Picture from Wikitravel; Gili Islands

Gili Trawangan receives the most tourist traffic currently, but don’t let this put you off as when we arrived we were surprised that is was not overrun and had a great feel to it.  If you wonder to the left when you leave the boat you will come across the ‘noisy’ area of the island, where the bars are as well as guesthouses.  The luxury hotels are also at the far end when walking in this direction.  If you walk right as we happened to it’s a bit more relaxed and quiet and there aren’t really bars that come alive at night. There are more day time beach bars and cafes with cushions on the beach serving smoothies and beers.

We found a great little place to stay for under $5 and it was perfect.  From there we chilled out, could wonder over to the beach and snorkel off the beach which was idyllic, and walk and explore the island. The snorkelling here is stunning and I can't recommend it enough…you can swim with turtles if you are patient to find them, but definitely are guaranteed to see hundreds of beautiful brightly coloured fish.

As you are surely now picturing – it’s a hard life here!!  So after all this activity you will find yourself hungry, and when you do there are plenty of options.  We tried out a café called ‘Scallywags’ which looked really inviting and had some good reviews.  This was a good decision as it is comfortable, had a great menu and the food and service were brilliant.  I tried my first nasi goreng here and instantly fell in love with the dish.  As we discovered throughout Indonesia it is hard to find a truly bad nasi goring in Indonesia….however, you can find a few that are really exceptional and stand out and looking back I think this was one of those!  James sampled a more ‘international’ dish of chicken in mushroom and white wine sauce which although was very tasty, was very rich and a large portion so he struggled to finish the whole thing!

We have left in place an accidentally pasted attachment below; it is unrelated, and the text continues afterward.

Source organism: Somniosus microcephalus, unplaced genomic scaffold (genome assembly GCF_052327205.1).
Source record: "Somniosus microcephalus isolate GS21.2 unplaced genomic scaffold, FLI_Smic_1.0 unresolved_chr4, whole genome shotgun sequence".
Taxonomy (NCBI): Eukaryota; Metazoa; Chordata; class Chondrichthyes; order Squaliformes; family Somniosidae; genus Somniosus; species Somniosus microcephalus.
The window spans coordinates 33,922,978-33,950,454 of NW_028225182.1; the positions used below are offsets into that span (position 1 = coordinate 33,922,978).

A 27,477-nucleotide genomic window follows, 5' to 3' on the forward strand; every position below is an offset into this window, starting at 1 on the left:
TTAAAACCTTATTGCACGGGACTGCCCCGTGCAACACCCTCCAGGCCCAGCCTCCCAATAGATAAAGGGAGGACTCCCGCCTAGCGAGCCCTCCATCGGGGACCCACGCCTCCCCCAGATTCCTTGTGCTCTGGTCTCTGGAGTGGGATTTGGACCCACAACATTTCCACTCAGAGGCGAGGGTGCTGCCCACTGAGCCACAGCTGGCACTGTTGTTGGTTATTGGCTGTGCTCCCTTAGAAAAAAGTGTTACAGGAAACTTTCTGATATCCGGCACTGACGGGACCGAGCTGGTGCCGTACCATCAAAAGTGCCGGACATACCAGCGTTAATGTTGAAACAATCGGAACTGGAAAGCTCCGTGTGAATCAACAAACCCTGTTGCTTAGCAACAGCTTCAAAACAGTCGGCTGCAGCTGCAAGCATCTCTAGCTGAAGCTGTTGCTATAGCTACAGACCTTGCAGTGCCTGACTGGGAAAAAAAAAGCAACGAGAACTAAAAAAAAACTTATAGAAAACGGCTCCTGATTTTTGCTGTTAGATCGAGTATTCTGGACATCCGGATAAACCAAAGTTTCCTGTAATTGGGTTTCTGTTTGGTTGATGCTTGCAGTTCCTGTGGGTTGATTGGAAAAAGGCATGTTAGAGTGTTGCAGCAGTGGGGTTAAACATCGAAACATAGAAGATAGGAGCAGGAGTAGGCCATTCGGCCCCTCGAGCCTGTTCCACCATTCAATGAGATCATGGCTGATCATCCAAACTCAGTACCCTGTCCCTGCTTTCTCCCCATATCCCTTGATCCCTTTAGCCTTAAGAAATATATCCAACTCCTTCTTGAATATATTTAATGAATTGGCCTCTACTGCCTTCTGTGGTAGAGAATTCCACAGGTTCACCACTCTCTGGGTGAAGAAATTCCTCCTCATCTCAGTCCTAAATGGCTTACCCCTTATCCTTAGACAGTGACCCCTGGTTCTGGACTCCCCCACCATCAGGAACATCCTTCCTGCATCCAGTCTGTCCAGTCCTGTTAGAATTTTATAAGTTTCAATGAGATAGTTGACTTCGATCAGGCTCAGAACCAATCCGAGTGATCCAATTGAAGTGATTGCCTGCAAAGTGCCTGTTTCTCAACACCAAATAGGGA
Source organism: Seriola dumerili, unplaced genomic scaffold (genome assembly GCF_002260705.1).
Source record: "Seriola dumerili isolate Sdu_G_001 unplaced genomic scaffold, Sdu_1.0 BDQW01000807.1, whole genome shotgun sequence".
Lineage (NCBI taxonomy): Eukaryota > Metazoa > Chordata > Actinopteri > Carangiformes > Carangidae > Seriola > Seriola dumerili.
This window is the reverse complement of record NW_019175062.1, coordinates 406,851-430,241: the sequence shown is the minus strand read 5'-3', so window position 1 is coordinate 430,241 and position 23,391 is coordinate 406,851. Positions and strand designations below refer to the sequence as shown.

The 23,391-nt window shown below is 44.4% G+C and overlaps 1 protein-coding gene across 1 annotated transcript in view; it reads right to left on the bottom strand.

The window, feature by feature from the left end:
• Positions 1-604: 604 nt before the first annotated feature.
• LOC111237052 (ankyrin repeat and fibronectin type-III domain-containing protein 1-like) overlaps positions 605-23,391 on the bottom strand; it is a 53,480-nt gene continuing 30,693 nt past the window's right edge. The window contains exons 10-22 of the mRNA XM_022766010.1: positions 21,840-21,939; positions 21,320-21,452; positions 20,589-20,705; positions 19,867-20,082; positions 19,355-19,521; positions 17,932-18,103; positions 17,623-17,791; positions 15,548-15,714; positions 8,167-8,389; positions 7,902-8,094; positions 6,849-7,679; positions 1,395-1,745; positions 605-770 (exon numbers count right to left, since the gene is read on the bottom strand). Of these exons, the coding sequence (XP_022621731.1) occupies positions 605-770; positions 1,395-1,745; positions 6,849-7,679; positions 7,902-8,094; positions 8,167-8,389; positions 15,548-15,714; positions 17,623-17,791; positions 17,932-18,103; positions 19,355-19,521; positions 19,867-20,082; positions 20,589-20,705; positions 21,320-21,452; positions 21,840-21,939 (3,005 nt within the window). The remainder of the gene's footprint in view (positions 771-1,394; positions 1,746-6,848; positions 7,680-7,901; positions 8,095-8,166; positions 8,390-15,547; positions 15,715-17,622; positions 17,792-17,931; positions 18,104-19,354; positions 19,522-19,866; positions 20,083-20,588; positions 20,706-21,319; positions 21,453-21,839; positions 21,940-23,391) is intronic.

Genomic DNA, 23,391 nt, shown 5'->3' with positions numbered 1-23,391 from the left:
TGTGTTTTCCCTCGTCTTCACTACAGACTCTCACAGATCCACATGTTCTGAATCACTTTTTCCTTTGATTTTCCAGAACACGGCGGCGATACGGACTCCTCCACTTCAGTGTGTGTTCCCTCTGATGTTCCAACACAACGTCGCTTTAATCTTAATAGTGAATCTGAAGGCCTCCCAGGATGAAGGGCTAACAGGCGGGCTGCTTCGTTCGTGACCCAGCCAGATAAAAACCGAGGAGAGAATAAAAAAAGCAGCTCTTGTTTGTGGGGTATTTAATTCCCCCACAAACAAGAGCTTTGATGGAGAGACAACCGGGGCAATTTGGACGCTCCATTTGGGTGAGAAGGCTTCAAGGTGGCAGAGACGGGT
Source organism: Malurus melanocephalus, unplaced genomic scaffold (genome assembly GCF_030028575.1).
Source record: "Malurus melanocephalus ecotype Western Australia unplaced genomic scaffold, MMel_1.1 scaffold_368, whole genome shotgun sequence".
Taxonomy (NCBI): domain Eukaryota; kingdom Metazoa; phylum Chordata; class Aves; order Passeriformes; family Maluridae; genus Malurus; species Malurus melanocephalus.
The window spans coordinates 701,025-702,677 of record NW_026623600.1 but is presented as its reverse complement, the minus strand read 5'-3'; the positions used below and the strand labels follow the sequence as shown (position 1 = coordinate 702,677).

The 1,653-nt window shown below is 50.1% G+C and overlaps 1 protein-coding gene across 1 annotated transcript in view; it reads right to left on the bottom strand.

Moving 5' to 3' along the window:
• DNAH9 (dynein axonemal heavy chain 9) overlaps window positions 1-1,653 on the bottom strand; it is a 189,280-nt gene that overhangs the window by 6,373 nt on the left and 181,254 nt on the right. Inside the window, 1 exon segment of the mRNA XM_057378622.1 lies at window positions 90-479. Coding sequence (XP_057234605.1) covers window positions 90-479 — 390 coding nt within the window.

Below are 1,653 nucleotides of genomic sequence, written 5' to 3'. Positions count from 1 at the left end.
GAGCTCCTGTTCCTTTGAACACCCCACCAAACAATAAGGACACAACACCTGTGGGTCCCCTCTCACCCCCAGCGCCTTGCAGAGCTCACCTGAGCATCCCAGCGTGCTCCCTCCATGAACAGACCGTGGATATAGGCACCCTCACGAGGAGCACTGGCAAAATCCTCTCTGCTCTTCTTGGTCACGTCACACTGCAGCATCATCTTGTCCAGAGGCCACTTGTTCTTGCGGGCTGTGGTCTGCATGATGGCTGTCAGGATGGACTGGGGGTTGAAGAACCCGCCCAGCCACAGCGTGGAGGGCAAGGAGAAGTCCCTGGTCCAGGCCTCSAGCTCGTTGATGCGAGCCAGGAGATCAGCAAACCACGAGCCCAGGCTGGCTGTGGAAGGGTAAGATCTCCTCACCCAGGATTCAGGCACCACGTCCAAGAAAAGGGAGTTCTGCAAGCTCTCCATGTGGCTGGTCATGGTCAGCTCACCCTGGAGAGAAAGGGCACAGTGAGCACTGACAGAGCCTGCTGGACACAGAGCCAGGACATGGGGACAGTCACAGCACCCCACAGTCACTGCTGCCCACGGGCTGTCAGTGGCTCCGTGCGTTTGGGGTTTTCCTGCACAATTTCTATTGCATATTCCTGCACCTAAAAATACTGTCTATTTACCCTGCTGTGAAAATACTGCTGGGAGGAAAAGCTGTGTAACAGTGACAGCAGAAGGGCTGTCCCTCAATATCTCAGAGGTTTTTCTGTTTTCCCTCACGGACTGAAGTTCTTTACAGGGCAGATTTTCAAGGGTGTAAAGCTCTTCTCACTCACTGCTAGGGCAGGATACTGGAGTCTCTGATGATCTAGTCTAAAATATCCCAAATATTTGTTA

However, I would definitely recommend this café for a nice meal and if you need to get onto the internet you can also use wi-fi here whilst enjoying your meal or just drinks.